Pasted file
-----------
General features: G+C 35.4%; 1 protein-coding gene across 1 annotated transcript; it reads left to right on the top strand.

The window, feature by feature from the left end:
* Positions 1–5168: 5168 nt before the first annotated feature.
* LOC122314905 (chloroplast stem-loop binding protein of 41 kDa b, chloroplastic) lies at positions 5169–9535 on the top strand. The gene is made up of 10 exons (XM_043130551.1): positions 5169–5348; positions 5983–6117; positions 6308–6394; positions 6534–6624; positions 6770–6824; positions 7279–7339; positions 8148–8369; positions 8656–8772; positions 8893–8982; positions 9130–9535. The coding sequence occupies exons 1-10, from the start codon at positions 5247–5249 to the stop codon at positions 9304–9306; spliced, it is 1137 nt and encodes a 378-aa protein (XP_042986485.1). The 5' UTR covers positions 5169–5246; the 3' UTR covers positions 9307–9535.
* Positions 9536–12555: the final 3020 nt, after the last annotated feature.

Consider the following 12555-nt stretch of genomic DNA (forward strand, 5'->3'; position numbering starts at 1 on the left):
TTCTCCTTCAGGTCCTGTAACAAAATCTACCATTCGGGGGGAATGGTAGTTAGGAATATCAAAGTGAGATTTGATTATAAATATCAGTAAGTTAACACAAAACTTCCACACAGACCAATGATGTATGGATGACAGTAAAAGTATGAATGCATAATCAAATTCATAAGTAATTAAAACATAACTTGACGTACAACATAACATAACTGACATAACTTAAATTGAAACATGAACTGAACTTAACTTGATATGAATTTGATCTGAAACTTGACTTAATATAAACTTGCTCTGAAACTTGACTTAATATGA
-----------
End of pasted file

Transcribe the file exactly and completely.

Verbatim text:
General features: G+C 35.4%; 1 protein-coding gene across 1 annotated transcript; it reads left to right on the top strand.

The window, feature by feature from the left end:
* Positions 1–5168: 5168 nt before the first annotated feature.
* LOC122314905 (chloroplast stem-loop binding protein of 41 kDa b, chloroplastic) lies at positions 5169–9535 on the top strand. The gene is made up of 10 exons (XM_043130551.1): positions 5169–5348; positions 5983–6117; positions 6308–6394; positions 6534–6624; positions 6770–6824; positions 7279–7339; positions 8148–8369; positions 8656–8772; positions 8893–8982; positions 9130–9535. The coding sequence occupies exons 1-10, from the start codon at positions 5247–5249 to the stop codon at positions 9304–9306; spliced, it is 1137 nt and encodes a 378-aa protein (XP_042986485.1). The 5' UTR covers positions 5169–5246; the 3' UTR covers positions 9307–9535.
* Positions 9536–12555: the final 3020 nt, after the last annotated feature.

Consider the following 12555-nt stretch of genomic DNA (forward strand, 5'->3'; position numbering starts at 1 on the left):
TTCTCCTTCAGGTCCTGTAACAAAATCTACCATTCGGGGGGAATGGTAGTTAGGAATATCAAAGTGAGATTTGATTATAAATATCAGTAAGTTAACACAAAACTTCCACACAGACCAATGATGTATGGATGACAGTAAAAGTATGAATGCATAATCAAATTCATAAGTAATTAAAACATAACTTGACGTACAACATAACATAACTGACATAACTTAAATTGAAACATGAACTGAACTTAACTTGATATGAATTTGATCTGAAACTTGACTTAATATAAACTTGCTCTGAAACTTGACTTAATATGA